How did I get to new opera? Just through being in the world. It’s a sort of subgenre of a subgenre. Opera is this weird subgenre of classical music, and most people don’t even know that new operas exist. But you would never say that painting was just Rembrandt – right? So for me it’s like, how did opera become this thing that ended in 1920 and we just repeat them? So I’m super excited by the idea that it’s a living art form and that you can bring in people from anywhere to create it so long as you play by a couple rules: that it’s really great drama and great music coming together.
How did you get involved with Tapestry?
By weird chance. I was a stage director and I was trying to pick up more work as a stage director, but at the time I was singing with a group in Vancouver that was nominated for a Juno and the Junos were in Toronto, so I had a free ticket to Toronto and so I just came and passed out a couple of letters, and I was like, “This is cool.” No other city in Canada has a company like this. It’s really the only one that has a reputation – it’s been around for 35, 36 years, and has worked with a bunch of composers that I knew from Vancouver and from across the country. So this would kind of be like a dream job and I said, “Can I come and assistant direct?” I got an interview, I got offered a job the next day… it was not an intentional thing so much as an opportunity that I saw and happened to come. The timing was really good for the company as well. And then one thing lead to another.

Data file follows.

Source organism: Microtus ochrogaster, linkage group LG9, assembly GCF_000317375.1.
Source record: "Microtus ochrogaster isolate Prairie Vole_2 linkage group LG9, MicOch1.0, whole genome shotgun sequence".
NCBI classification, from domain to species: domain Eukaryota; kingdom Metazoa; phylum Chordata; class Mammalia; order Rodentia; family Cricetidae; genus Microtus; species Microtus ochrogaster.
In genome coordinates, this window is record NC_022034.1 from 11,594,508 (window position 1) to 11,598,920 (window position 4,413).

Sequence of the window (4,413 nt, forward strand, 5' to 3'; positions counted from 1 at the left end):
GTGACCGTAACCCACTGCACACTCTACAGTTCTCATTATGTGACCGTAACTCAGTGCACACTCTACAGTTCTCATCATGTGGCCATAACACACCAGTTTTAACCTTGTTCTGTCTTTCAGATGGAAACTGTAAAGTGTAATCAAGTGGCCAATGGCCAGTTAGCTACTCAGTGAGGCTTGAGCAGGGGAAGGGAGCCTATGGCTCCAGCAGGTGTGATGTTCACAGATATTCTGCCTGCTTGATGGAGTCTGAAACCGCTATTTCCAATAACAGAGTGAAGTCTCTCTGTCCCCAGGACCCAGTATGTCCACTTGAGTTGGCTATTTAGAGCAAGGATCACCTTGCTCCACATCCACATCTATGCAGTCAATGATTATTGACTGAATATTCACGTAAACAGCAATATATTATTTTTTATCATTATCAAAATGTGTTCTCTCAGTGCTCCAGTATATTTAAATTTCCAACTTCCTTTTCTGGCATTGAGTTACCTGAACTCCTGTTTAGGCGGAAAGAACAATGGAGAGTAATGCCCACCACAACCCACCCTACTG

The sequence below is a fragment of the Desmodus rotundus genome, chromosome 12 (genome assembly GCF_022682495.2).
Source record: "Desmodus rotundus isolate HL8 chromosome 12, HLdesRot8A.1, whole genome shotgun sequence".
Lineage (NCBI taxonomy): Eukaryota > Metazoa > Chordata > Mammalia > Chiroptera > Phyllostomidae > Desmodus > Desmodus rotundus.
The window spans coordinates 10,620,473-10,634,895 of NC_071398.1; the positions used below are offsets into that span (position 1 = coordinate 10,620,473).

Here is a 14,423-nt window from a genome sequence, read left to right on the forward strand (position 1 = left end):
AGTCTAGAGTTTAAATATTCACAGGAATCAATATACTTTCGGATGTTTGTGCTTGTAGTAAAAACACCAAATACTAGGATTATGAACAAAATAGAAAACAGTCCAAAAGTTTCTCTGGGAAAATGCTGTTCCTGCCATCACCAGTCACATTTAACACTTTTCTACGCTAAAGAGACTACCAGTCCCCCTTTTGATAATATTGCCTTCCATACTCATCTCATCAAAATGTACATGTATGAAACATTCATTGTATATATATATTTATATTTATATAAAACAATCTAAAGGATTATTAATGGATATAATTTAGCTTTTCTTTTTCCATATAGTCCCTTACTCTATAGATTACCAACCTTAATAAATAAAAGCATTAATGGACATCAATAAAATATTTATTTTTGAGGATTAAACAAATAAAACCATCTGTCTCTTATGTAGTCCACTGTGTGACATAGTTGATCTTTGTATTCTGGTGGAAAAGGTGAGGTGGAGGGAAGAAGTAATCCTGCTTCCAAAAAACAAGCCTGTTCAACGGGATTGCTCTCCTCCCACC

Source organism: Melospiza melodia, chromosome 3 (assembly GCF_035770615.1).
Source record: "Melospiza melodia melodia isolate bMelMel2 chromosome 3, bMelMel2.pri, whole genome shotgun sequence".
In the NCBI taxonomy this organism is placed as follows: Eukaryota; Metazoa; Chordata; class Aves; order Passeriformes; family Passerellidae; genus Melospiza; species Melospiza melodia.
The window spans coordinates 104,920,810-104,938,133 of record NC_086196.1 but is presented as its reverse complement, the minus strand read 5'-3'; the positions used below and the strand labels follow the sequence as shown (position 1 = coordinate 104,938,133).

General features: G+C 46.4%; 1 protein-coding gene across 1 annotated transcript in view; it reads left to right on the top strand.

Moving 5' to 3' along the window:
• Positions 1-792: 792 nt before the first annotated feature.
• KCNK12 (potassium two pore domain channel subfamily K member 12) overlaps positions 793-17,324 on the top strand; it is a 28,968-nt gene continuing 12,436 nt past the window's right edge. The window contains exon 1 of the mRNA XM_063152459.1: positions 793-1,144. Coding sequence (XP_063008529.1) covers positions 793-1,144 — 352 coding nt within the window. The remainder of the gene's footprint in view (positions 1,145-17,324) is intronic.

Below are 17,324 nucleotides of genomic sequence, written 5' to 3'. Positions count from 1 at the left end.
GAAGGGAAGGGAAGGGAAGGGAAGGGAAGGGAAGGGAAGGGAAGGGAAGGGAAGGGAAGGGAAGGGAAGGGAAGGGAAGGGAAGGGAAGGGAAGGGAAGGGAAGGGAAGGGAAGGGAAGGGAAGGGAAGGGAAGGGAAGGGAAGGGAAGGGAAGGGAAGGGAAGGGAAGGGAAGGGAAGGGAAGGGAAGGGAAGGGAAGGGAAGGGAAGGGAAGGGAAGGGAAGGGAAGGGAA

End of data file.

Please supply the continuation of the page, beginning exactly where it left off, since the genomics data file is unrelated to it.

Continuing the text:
What’s your vision for Tapestry?
I think to debunk the word opera or the stodginess of the word opera and the idea that it’s something that doesn’t belong to our generation and to have a lot of fun doing it. My biggest goal would be to bring together as many people from as many places as possible to make art that surprises and inspires people.
I know we have the best singers in the country here. This is one of the only places you can live and actually make a living as an opera singer, and they’re not surprisingly incredibly inspired by doing stuff in English that’s written by their contemporaries. It’s just another stereotype, that opera’s always in Italian or… but why? It’s in Italian because it was written in Italy at that time. At that time also, all of the operas that were performed in Germany from those Italian composers were performed in German, because, why would you go and not understand something? Again, it’s like dating someone with a lot of baggage. You can’t ever convince your friends that it’s gonna be fun. But really it’s just a big idea of theatre and music and vocal power coming together.